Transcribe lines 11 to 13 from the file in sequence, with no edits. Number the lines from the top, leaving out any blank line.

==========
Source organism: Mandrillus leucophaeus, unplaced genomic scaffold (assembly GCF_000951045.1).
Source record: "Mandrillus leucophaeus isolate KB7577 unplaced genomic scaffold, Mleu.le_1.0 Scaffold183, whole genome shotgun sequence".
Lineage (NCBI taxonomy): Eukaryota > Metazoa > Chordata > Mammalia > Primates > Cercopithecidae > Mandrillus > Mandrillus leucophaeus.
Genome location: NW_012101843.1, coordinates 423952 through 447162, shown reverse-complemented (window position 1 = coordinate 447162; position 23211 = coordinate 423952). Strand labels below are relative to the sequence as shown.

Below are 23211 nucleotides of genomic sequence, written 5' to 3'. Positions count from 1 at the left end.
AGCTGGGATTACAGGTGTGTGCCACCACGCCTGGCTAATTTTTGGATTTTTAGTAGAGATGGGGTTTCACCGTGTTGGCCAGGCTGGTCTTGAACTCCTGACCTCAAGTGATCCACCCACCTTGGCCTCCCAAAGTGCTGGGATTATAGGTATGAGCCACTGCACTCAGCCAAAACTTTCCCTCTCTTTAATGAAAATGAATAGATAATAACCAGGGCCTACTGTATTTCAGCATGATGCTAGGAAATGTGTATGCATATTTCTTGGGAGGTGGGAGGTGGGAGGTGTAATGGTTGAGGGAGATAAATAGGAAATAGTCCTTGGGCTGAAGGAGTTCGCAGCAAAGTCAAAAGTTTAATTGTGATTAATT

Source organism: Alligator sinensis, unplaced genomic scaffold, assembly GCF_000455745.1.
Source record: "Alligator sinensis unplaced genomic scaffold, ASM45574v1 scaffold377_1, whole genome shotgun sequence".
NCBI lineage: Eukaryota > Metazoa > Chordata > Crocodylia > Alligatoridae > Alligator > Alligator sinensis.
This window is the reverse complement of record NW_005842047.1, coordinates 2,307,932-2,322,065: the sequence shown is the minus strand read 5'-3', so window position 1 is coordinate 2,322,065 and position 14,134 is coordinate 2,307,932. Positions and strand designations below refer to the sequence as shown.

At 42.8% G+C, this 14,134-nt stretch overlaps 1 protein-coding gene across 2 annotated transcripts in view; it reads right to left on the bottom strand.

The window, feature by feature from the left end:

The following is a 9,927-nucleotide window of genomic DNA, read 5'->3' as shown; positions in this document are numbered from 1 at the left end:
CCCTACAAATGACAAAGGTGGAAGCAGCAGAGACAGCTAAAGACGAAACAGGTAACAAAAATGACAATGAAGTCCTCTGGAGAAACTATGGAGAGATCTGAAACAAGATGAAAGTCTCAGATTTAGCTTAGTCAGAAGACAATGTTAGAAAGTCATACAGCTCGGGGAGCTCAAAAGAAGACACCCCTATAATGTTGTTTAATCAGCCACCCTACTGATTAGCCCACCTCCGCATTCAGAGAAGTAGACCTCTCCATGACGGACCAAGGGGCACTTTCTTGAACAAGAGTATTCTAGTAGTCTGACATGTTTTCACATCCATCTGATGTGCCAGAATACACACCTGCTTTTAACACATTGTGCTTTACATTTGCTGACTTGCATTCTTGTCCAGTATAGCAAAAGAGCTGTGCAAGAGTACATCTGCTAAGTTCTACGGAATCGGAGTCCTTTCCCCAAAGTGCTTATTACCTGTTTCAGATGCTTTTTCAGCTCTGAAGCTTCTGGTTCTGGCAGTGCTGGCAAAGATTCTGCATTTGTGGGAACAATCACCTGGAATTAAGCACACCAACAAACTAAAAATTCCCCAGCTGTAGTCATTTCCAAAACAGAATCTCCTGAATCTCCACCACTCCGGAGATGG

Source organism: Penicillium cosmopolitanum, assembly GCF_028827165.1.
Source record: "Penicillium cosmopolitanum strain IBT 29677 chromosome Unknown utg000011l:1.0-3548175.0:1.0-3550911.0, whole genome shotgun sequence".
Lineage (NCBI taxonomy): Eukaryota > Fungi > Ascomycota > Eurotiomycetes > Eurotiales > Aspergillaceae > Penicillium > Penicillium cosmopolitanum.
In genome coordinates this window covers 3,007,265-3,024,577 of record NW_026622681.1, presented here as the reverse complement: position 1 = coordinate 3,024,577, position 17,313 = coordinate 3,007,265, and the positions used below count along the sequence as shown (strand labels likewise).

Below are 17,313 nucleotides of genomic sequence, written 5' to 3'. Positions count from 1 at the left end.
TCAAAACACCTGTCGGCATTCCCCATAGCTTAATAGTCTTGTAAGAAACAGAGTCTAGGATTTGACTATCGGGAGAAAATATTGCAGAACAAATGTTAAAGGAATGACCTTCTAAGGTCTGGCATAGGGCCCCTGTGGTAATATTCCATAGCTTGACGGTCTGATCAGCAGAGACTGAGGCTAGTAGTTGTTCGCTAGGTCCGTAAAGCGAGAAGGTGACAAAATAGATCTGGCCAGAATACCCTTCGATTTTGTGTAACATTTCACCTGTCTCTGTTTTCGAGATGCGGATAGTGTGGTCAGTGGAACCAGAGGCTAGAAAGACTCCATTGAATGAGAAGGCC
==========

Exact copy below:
At 42.8% G+C, this 14,134-nt stretch overlaps 1 protein-coding gene across 2 annotated transcripts in view; it reads right to left on the bottom strand.

The window, feature by feature from the left end:

The following is a 9,927-nucleotide window of genomic DNA, read 5'->3' as shown; positions in this document are numbered from 1 at the left end: